Insta-relaxation move: Lace up your shoes and head out for a hike. It’s one of the best mini vacations you can take. “No matter how far you’re going, the pace, the weather, the trail— there is always something so beautiful to see along the way,” says Kate Zessel, an artist and avid hiker. “Hiking for me is getting back to the simplicity of just putting one foot in front of another.”
And sure, it’s all about getting away from the hustle and bustle, but that doesn’t mean there aren’t plenty of fellow enthusiasts out there.
Hiking happens to be a pretty great workout, too, while also boosting your aerobic fitness, improving your sense of balance and building stronger bones. Studies have shown it can also reduce stress, alleviate anxiety and even lower the risk of depression, according to research from Stanford University.
But before you hit the trail, there are a few basics to keep in mind. Consider the following advice from hiking enthusiasts to remain safe and make your experience as enjoyable as it ought to be.
Know Where You’re Going
There’s no shortage of places to hike, even if you live in an urban environment. When choosing, consider the distance and elevation you aim to cover in your given amount of time, says Morgan Cooper, the design director of Women’s Climb and Mountain Run Apparel at Arc’teryx. “It’s always nice to plan to get to a viewpoint or a pretty lake, which can either be out and back or a loop.” If you’re using an app for guidance, make sure you can access the map offline and get familiar with where you’re heading before you go, she adds, as you can’t rely on good coverage.
Wear the Right Shoes
Flip-flops or slip-ons may be cute for trekking from your front door to the coffee shop, but they won’t cut it on the trail. Instead, you need something with solid support and good traction, which could be a lace-up boot or a trail running shoe. “I look for how grippy the bottoms are and how long a shoe will last,” says Dawn Park, a hiking ambassador at Arc’teryx. When evaluating prospects, make sure you have a little wiggle room around your toes, since feet often swell when you’re out exploring, adds Cooper.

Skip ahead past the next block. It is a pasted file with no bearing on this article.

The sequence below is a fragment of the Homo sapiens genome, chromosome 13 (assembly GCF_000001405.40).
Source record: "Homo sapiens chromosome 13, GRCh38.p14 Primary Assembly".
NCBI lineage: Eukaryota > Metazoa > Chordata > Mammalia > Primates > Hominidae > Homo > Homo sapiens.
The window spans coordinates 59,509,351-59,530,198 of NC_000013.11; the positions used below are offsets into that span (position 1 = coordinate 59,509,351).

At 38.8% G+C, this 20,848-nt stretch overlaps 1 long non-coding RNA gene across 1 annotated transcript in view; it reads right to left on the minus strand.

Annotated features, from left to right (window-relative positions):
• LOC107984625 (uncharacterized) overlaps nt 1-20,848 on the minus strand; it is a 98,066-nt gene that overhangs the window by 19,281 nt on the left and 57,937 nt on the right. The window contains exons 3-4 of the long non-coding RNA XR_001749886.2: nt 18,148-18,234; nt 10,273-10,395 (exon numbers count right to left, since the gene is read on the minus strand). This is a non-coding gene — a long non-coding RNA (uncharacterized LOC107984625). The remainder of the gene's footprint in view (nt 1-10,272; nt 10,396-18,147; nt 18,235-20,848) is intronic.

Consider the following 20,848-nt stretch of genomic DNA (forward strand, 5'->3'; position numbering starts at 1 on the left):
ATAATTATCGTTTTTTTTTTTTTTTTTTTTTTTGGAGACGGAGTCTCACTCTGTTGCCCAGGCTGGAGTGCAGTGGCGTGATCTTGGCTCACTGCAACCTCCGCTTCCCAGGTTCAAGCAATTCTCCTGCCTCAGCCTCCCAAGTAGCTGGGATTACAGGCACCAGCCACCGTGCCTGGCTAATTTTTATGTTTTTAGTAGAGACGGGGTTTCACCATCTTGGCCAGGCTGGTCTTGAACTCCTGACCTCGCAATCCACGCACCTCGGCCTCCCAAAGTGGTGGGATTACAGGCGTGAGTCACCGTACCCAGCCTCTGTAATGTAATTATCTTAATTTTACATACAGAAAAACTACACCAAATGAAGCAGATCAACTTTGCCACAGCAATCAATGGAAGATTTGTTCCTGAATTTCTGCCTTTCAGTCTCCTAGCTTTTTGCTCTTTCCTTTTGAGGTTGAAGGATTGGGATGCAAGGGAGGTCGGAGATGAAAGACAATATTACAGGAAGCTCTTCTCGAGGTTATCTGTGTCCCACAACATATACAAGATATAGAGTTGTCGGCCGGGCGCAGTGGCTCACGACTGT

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Bring a Versatile Pack
Backpacks are associated closely with hiking for good reason: They’re perfect for keeping all your stuff in one place while leaving your hands free. And they don’t have to be big or bulky—a light bag (we love the Thule AllTrail X 15L) is really all you need for a day hike. “It’s important to have something comfortable that fits your body properly and can hold water, food, extra layers and whatever else you need,” says Zessel. You’ll want to pack the ten essentials of hiking, which also includes a first-aid kit, a light, sunscreen, a map, a knife, a tent and matches.
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Take Along Layers
In any outdoor activity, making sure you’re comfortable is paramount. For one thing, weather conditions can change dramatically out there, so include extra layers in that pack. “I always recommend bringing an insulated layer and a rain shell,” says Cooper.
“These two pieces, worn separately or especially worn together, can have a huge impact on comfort and safety when the weather turns.” She also advises packing a pair of gloves in cooler weather: “If your hands are warm, you’ll be happier.”
Carry Snacks (and Drinks) Along
Ample food and water are vital no matter how far you’re going. Plan on at least 500ml of the latter for every hour you’ll be outdoors—more, if the weather is hot and/or humid. Zessel’s bottom line: “Always have more than you need.” Some packs, such as the Salamon Active Skin 8 feature a hydration bladder (a pouch with a straw that fits inside a specially designed pocket), so you don’t have to be constantly opening your bag to sip.
And don’t forget the trail mix (or your preferred portable snack). “When I’m hangry I’m not the most fun to be around, so having quick bites whenever I feel sugar levels dropping is key for me,” says Park.
Bring a Plus-One
Everything is more fun with a pal, and hiking is no exception. Although there’s something to be said for solitude, for safety’s sake it’s best to have a buddy when you’re heading outdoors. Can’t find a companion? “It’s easy to find groups online through social platforms, and local outdoor stores can also be great resources,” says Cooper.
Learn Basic Trail Etiquette
You’re not at a dinner party, of course, but rules of decorum do apply even in the outdoors. “The right of way goes to whoever is going up the mountain,” says Park. If someone is moving more quickly than you are, it’s polite to step to the side and let them pass. And don’t forget to say hi. “It’s nice to be friendly,” adds Cooper, “especially since you usually don’t see that many people.” Hike responsibly and respectfully—stay on trail where possible, and do not damage the natural environment. That means respecting the trail and following leave-no-trace principles like disposing of waste properly and leaving behind what you find.
Above All, Stay Safe
You’re heading out to get away from the daily race, so feel free to take it slow. “Go at your own pace—and that includes your tempo, your breaks and your water and snack schedule,” says Zessel. “It can be easy to overexert yourself.”
And at the end of the day, keep in mind the prime objective of every hike: “Always make it back home safe,” says Park. “If you’re ever feeling uncomfortable, remember it’s okay to turn around and try again another day.”